How Developers Can Make It Past Kubernetes’ Infrastructure Hump
One can assume most developers would prefer to spend their talents and creativity designing great code. The rest of the work involved during deployment and post-deployment stages can be less … less fulfilling. When it comes to Kubernetes — its power and magic aside — developers, when moving their production pipeline to a K8 platform will, unfortunately, spend a great deal of time on the not-so-fun stuff. This holds especially true at the beginning stages of Kubernetes adoption, when adapting to its stateless and containerized infrastructure. However, there are also ways to make the switch less painful.
DevOps or Die
While container experts and those who have tested Kubernetes on, for example, their laptops before their organization makes the shift, developers face a learning curve when learning to work with the new infrastructure in a Kubernetes production pipeline environment. This is where a well-working DevOps is especially critical, coordinated with a Git as the repository and the mains means to share access to orchestrate the constant collaboration among all stakeholders. In other words, developers, as well as operations or any other DevOps team member cannot go into this alone without the constant input of all involved.
“For most teams, they need to go in with eyes wide open that a shift to Kubernetes represents a major re-platforming that needs to be embraced throughout the organization,” Joe Duffy, CEO and co-founder of infrastructure-as-code platform supplier Pulumi, said. “For this re-platforming to succeed, teams need to invest in automation that enables developers and infrastructure operators to work better together.”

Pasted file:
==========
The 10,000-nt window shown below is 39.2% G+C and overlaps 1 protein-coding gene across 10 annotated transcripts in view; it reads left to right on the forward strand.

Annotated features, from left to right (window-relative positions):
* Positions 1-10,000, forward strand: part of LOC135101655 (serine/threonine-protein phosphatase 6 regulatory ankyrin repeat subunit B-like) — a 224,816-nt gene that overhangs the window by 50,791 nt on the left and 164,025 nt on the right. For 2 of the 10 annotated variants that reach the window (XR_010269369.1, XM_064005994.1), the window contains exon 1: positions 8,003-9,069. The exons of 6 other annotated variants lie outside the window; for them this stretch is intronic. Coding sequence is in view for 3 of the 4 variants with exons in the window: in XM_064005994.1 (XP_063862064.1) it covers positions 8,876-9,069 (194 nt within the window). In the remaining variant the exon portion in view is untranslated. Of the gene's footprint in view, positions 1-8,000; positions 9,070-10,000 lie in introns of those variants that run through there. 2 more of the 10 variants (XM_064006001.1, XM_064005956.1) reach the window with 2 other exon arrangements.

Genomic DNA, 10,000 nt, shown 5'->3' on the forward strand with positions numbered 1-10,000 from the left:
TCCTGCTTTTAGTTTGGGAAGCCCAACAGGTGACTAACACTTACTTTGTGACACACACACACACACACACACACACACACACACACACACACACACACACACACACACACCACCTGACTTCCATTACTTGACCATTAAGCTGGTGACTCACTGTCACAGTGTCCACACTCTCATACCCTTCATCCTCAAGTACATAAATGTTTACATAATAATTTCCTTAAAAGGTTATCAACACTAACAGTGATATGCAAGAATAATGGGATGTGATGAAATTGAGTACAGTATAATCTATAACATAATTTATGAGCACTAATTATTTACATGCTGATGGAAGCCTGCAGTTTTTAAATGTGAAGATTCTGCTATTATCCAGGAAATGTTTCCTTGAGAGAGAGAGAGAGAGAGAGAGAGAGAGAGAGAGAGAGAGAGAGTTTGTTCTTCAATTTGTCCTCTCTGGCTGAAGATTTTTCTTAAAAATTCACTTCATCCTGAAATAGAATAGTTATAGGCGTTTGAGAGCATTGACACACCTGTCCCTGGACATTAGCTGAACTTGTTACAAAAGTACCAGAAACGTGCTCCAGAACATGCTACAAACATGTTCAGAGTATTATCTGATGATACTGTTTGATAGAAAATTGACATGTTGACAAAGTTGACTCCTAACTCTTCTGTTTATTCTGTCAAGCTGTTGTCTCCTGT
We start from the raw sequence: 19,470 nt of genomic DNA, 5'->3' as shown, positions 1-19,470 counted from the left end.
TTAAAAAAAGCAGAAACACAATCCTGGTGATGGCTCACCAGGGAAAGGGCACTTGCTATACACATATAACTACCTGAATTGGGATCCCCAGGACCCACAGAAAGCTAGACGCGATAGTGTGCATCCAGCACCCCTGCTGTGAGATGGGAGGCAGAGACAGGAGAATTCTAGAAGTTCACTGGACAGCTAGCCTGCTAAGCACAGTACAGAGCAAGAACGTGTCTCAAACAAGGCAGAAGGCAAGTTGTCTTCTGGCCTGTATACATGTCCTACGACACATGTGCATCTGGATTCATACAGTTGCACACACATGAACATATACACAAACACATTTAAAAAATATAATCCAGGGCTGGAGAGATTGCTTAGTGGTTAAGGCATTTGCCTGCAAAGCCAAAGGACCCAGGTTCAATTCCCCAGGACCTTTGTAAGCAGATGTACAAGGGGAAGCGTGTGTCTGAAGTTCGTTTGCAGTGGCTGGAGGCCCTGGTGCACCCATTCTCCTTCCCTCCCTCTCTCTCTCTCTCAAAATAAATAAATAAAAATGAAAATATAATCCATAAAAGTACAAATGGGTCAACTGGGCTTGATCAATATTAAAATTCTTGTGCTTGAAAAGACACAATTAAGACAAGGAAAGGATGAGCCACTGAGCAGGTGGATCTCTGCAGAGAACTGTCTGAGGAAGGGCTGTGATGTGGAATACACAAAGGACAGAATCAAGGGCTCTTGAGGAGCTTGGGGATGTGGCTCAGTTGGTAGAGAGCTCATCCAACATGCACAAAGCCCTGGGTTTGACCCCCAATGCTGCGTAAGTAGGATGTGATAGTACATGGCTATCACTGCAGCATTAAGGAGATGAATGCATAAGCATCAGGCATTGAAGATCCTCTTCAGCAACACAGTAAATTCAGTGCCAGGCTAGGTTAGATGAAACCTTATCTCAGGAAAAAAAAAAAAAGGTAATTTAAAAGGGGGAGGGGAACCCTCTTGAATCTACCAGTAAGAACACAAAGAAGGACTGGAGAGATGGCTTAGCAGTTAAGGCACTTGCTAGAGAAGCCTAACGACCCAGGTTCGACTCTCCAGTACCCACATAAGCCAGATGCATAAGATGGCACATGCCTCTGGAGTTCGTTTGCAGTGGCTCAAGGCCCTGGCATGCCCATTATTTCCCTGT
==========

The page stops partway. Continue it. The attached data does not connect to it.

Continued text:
Developers’ increasing use of the Kubernetes is also part of a long-term trend that has been taking place during the past 15 years “in how we think about both creating development and infrastructure,” which has accounted for the widespread adoption of Git, Ashish Kuthiala, director, marketing at GitLab, said. “Parallel to these developments, Git emerged and established itself as the de facto SCM system for the entire industry, and the workflow tools eventually caught up to satiate developers,” Kuthiala said.
“Kubernetes ‘done right’ can eliminate a big part of developer grievances, but on the flipside, ‘Kubernetes done wrong’ will come back to haunt you with a vengeance” — Ashish Kuthiala
With the newfound ability to spin up resources on-demand, those in the operations space have begun to define their infrastructure as code, allowing for changes to be tracked in the same way a developer would track a code change, Kuthiala said. “However, with the infrastructure community, fractured as it is, it is almost impossible to reach a consensus on what best practices are in that space, resulting in a myriad of choices and philosophies to consider,” Kuthiala said. “Kubernetes is meant to be the unifying factor among all of this confusion: an infrastructure abstraction layer which allows for maximum portability with minimal change, that is, as long as you have already adopted the microservices approach.”
The Tool Chest
Making the right choice for toolsets, of course, is a major challenge. The right choices will also vary, according to existing infrastructure, in-house expertise and other factors. When migrating an existing monolith application, for example, the monolith application needs to be “sliced into multiple microservices first,” Nico Meisenzahl, a senior consultant at panagenda who also writes for GitLab, said. While recommending applying the now-famous 12-Factor App method, any supporting functions, such as log management, proxies or init scripts should not be part of your application container image, he said. Instead, he recommends more Kubernetes-specific processes, such as Sidecar- and Init-Container, which run these processes in the same pod. Tools like Telepresence, Tilt and Skaffold are also worthwhile to consider to “develop directly on Kubernetes,” Meisenzahl said.